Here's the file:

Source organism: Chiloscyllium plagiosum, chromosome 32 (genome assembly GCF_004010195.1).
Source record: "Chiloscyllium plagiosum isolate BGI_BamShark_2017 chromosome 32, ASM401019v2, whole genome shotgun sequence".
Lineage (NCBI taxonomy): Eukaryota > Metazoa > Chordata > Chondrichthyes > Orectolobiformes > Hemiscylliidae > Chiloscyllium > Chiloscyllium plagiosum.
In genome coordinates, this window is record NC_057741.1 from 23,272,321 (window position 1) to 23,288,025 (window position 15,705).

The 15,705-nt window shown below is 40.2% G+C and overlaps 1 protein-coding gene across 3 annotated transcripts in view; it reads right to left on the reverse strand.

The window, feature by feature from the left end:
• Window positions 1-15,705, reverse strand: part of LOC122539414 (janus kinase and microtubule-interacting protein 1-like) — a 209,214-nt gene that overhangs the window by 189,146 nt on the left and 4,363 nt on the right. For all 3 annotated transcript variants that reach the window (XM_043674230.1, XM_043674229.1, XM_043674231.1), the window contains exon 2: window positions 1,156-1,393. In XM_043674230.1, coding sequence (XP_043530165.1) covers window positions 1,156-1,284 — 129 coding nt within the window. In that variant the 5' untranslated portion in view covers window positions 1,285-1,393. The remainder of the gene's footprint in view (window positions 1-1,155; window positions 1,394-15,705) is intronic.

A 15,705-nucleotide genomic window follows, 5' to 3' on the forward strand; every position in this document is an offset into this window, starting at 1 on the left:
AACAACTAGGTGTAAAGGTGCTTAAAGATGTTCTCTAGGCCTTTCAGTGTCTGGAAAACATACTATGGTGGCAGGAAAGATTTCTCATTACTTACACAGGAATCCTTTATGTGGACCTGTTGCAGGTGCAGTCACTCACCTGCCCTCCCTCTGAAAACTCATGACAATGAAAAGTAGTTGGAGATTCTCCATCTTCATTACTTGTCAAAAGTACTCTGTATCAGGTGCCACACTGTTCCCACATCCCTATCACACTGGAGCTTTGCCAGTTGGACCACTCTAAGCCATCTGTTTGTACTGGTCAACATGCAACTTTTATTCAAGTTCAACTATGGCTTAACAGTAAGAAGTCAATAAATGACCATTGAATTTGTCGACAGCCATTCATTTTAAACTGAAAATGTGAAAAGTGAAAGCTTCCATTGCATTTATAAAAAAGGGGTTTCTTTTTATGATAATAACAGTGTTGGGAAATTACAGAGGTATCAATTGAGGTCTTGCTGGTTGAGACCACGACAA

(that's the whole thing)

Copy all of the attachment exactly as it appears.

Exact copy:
Source organism: Chiloscyllium plagiosum, chromosome 32 (genome assembly GCF_004010195.1).
Source record: "Chiloscyllium plagiosum isolate BGI_BamShark_2017 chromosome 32, ASM401019v2, whole genome shotgun sequence".
Lineage (NCBI taxonomy): Eukaryota > Metazoa > Chordata > Chondrichthyes > Orectolobiformes > Hemiscylliidae > Chiloscyllium > Chiloscyllium plagiosum.
In genome coordinates, this window is record NC_057741.1 from 23,272,321 (window position 1) to 23,288,025 (window position 15,705).

The 15,705-nt window shown below is 40.2% G+C and overlaps 1 protein-coding gene across 3 annotated transcripts in view; it reads right to left on the reverse strand.

The window, feature by feature from the left end:
• Window positions 1-15,705, reverse strand: part of LOC122539414 (janus kinase and microtubule-interacting protein 1-like) — a 209,214-nt gene that overhangs the window by 189,146 nt on the left and 4,363 nt on the right. For all 3 annotated transcript variants that reach the window (XM_043674230.1, XM_043674229.1, XM_043674231.1), the window contains exon 2: window positions 1,156-1,393. In XM_043674230.1, coding sequence (XP_043530165.1) covers window positions 1,156-1,284 — 129 coding nt within the window. In that variant the 5' untranslated portion in view covers window positions 1,285-1,393. The remainder of the gene's footprint in view (window positions 1-1,155; window positions 1,394-15,705) is intronic.

A 15,705-nucleotide genomic window follows, 5' to 3' on the forward strand; every position in this document is an offset into this window, starting at 1 on the left:
AACAACTAGGTGTAAAGGTGCTTAAAGATGTTCTCTAGGCCTTTCAGTGTCTGGAAAACATACTATGGTGGCAGGAAAGATTTCTCATTACTTACACAGGAATCCTTTATGTGGACCTGTTGCAGGTGCAGTCACTCACCTGCCCTCCCTCTGAAAACTCATGACAATGAAAAGTAGTTGGAGATTCTCCATCTTCATTACTTGTCAAAAGTACTCTGTATCAGGTGCCACACTGTTCCCACATCCCTATCACACTGGAGCTTTGCCAGTTGGACCACTCTAAGCCATCTGTTTGTACTGGTCAACATGCAACTTTTATTCAAGTTCAACTATGGCTTAACAGTAAGAAGTCAATAAATGACCATTGAATTTGTCGACAGCCATTCATTTTAAACTGAAAATGTGAAAAGTGAAAGCTTCCATTGCATTTATAAAAAAGGGGTTTCTTTTTATGATAATAACAGTGTTGGGAAATTACAGAGGTATCAATTGAGGTCTTGCTGGTTGAGACCACGACAA